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 Thursday, 2 January, 2003, 15:31 GMT
Businesses guard against flood chaos
Flood damage in Lewes in November 2000
The floods of 2000 destroyed a number of businesses
A spate of flood alerts have sparked painful memories for businesses in Lewes, East Sussex, that suffered millions of pounds' worth of damage during severe flooding two years ago.

Rising insurance premiums and battles for compensation have made life difficult for the traders operating in the Riverside food hall in Lewes ever since.

The businesses were submerged under five feet of water in the autumn of 2000, and a number of them have only just received compensation.

They fear a repeat performance would leave them unable to recover a second time.

Blooming threat

Claire Wilson has been running Riverside Flowers, the centre's florist, since 1996.

Her stock was entirely wiped out in November 2000 as water rose through the food hall's drainage system and flooded the ground floor.

"The loss adjuster just walked in and was out again in two minutes.

"The whole lot was gone," Ms Wilson told BBC News Online.

Riverside Flowers
Ms Wilson's flowers were destroyed in 2000

But it took 14 months for the florist to receive any form of compensation, and Ms Wilson had to rely on the goodwill of her bank as well as friends and family to rebuild her business.

Her insurance company has since doubled the premiums for Riverside Flowers, and now refuses to cover flood damage in its policy.

"The insurer was one of only about two companies who aren't obliged to cover again.

"Nobody will cover me," said Ms Wilson as she watched the river Ouse in Lewes rise yet again this week.

She says the danger of another flood could sink her business.

"I didn't realise how worried I was until I came in and started shaking."

Meaty result

Next door to Riverside Flowers is Staplehurst Butchers, a family business that suffered a similar fate.

"In our business, you couldn't keep anything," Susan Staplehurst told BBC News Online.

By a twist of fate, Prince Edward was pictured visiting the butchers on a tour of the Riverside food hall after the flood.

"Luckily the loss adjusters saw that, and we got our compensation," said Mrs Staplehurst.

The couple got away with paying just 2,500 excess. But their insurance policy is up for renewal at the end of January, and - given the experience of their neighbours - Mrs Staplehurst is expecting the worst.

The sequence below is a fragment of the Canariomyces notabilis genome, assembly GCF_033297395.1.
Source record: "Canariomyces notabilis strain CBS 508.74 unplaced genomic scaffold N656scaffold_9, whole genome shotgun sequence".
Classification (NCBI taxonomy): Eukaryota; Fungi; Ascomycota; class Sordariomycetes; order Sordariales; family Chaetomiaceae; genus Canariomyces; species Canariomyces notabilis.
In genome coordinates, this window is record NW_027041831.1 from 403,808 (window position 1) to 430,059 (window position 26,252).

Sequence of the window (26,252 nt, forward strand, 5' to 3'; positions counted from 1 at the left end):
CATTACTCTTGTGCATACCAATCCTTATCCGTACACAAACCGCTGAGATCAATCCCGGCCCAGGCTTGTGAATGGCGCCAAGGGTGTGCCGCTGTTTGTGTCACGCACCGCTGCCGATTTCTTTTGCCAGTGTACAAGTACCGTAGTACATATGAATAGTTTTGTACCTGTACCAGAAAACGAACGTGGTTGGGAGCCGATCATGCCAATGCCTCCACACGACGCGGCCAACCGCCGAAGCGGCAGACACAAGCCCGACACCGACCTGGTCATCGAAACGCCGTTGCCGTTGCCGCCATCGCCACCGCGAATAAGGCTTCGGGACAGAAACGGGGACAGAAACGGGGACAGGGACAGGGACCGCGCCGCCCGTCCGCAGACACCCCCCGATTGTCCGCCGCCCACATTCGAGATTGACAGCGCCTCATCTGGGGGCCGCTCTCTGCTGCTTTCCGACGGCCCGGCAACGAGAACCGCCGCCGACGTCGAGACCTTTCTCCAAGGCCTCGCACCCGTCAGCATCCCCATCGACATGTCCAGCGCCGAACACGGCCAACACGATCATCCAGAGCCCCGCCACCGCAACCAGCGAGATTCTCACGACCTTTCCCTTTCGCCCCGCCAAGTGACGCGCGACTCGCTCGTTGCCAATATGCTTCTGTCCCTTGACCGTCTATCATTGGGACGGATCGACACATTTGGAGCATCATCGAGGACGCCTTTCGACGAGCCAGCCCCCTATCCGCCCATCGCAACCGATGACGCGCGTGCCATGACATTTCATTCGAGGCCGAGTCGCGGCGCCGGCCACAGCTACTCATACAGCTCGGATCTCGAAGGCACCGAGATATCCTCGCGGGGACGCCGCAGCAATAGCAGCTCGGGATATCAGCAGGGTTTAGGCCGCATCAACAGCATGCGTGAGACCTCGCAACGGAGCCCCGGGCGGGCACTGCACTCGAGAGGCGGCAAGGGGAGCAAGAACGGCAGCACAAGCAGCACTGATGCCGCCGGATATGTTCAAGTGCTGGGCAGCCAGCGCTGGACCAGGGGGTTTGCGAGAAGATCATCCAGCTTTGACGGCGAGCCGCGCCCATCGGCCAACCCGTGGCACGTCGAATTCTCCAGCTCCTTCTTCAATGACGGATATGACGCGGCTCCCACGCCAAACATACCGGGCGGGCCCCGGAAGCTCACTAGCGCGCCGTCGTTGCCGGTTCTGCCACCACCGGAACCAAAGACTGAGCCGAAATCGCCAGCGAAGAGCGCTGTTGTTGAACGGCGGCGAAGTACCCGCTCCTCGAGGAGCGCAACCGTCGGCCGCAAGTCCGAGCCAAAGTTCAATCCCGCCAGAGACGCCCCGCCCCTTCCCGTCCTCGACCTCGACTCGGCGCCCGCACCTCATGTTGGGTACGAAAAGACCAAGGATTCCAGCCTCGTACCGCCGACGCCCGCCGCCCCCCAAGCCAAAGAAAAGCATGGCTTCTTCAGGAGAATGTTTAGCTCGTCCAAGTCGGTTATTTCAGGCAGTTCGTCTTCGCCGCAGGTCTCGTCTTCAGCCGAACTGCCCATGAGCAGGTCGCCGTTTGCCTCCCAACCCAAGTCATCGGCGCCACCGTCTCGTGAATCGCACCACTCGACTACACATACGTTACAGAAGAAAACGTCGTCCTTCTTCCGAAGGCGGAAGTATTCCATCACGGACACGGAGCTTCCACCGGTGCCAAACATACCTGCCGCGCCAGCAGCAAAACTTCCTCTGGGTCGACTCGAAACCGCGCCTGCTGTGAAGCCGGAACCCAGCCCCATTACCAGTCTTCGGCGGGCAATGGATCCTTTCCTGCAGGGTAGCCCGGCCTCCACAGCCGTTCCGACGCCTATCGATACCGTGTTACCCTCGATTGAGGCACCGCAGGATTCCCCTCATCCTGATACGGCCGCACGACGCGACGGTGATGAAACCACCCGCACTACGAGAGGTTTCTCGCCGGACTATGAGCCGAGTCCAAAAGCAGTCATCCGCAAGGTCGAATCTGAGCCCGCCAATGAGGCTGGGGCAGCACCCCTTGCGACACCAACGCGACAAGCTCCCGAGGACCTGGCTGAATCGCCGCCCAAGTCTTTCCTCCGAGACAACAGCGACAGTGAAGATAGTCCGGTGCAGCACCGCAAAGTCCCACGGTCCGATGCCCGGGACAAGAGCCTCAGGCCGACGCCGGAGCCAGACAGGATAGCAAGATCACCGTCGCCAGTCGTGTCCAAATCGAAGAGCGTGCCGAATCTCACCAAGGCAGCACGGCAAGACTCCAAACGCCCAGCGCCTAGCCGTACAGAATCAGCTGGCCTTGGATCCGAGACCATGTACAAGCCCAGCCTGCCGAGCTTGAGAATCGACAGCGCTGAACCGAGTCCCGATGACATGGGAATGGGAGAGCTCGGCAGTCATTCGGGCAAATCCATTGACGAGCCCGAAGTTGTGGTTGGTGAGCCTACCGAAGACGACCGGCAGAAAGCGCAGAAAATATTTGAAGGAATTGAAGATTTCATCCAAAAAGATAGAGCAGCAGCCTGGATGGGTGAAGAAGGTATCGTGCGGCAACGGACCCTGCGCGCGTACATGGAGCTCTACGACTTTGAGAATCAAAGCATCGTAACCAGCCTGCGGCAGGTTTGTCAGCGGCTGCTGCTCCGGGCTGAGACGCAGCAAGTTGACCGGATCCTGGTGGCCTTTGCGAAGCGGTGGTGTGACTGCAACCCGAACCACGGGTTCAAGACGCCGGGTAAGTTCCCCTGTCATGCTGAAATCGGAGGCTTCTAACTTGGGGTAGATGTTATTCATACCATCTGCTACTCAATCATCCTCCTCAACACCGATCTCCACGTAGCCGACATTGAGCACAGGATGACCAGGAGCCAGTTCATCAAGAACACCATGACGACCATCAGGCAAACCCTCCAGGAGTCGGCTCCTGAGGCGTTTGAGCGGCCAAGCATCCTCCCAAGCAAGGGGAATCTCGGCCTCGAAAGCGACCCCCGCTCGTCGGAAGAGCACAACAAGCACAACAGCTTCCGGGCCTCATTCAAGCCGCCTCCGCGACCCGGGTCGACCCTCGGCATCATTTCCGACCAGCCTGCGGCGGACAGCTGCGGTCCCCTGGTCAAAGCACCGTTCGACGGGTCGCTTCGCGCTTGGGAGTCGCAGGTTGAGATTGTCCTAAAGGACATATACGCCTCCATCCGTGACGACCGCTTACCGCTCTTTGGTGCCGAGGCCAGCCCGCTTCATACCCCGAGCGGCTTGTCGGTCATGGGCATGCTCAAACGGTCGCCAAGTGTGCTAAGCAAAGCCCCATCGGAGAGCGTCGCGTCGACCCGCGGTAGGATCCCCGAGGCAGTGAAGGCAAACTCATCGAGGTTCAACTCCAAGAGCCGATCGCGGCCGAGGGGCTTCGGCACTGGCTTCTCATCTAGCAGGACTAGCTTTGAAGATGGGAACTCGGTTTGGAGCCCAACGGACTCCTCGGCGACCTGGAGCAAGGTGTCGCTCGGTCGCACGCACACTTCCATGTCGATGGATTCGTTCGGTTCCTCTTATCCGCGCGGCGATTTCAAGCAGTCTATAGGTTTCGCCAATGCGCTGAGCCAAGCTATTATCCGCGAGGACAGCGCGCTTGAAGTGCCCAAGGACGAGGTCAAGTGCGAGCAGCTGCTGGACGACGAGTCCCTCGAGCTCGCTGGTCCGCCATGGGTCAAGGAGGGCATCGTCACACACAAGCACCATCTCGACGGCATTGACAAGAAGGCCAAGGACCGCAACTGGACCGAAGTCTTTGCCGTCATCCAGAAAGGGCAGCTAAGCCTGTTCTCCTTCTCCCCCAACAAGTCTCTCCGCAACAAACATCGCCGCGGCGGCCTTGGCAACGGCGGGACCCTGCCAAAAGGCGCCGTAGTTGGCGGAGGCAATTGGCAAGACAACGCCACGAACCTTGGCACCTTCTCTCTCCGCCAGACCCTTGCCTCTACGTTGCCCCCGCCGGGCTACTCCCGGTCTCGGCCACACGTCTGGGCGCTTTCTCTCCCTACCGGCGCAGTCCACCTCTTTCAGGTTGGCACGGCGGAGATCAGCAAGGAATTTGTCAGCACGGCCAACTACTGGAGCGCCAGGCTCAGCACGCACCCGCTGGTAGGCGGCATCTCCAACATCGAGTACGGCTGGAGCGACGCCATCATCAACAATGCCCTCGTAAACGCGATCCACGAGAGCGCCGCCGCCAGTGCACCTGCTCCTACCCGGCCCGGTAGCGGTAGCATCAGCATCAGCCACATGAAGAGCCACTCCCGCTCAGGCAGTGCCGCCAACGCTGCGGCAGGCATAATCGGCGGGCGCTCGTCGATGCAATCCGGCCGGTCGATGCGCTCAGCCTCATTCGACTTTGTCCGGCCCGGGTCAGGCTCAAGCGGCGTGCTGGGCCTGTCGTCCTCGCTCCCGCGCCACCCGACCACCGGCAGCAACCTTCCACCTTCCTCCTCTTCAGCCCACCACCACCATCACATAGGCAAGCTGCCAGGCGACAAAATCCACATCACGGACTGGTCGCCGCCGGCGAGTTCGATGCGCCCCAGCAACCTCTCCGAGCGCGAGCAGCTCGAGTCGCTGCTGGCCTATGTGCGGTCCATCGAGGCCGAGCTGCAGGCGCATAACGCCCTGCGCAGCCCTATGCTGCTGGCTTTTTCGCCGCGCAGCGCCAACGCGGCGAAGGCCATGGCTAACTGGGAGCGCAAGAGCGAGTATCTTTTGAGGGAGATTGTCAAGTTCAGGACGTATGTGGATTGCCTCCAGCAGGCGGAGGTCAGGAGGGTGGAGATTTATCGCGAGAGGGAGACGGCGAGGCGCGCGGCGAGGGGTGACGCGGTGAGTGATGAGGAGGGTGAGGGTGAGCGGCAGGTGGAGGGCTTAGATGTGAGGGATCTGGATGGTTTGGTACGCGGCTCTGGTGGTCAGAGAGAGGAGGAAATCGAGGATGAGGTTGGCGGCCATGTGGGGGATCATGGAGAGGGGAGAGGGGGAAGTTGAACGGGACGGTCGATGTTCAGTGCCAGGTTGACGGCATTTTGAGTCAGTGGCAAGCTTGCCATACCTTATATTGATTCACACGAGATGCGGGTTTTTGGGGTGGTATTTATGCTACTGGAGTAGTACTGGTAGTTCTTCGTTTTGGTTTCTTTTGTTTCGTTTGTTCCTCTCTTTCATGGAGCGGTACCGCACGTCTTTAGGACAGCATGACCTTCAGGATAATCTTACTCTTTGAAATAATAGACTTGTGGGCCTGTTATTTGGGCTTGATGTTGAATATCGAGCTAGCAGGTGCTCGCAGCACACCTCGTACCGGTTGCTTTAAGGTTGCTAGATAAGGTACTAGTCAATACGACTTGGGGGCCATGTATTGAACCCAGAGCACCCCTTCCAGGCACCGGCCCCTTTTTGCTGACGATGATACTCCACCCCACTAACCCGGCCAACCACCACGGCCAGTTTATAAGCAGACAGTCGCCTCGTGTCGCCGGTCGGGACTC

"I don't even know if they'll offer us any cover at all, or if flood damage will be included."

Taking care

Riverside's caretaker, Kevin Seymour, told BBC News Online that almost all the businesses in the centre had suffered some kind of increase in their insurance premiums since the floods of 2000.

Mr Seymour is also the manager of a sandwich shop in the centre, which was forced to pay an excess charge of 10,000.

"That's a lot of money for a small business," said Mr Seymour.

He said traders were now taking all the necessary precautions required by insurance groups, including laying sand bags and avoiding using any water which might fill up the drains.

We know that it can happen again, and with great magnitude

Miles Jenner, Harveys Brewery

"We will flood before the river floods," he said, referring to the damage caused in 2000 when the centre's drains overflowed and caused much of the damage.

"We're putting our flood defences out......we know a repeat would affect us considerably."

Brewing up a safety plan

On the opposite side of the road, Harvey's Brewery is still settling its claim from the last floods.

The business saw dozens of empty beer casks washed out into the English Channel two years ago, but was back in business within nine days.

Joint managing director Miles Jenner told BBC News Online the brewery has since conducted a risk assessment and is taking action to minimise any further damage, such a moving barrels up from the ground to the first floor.

"We're far more concerned about this than we would have been before.

"We know that it can happen again, and with great magnitude."

See also:

31 Dec 02 | Business
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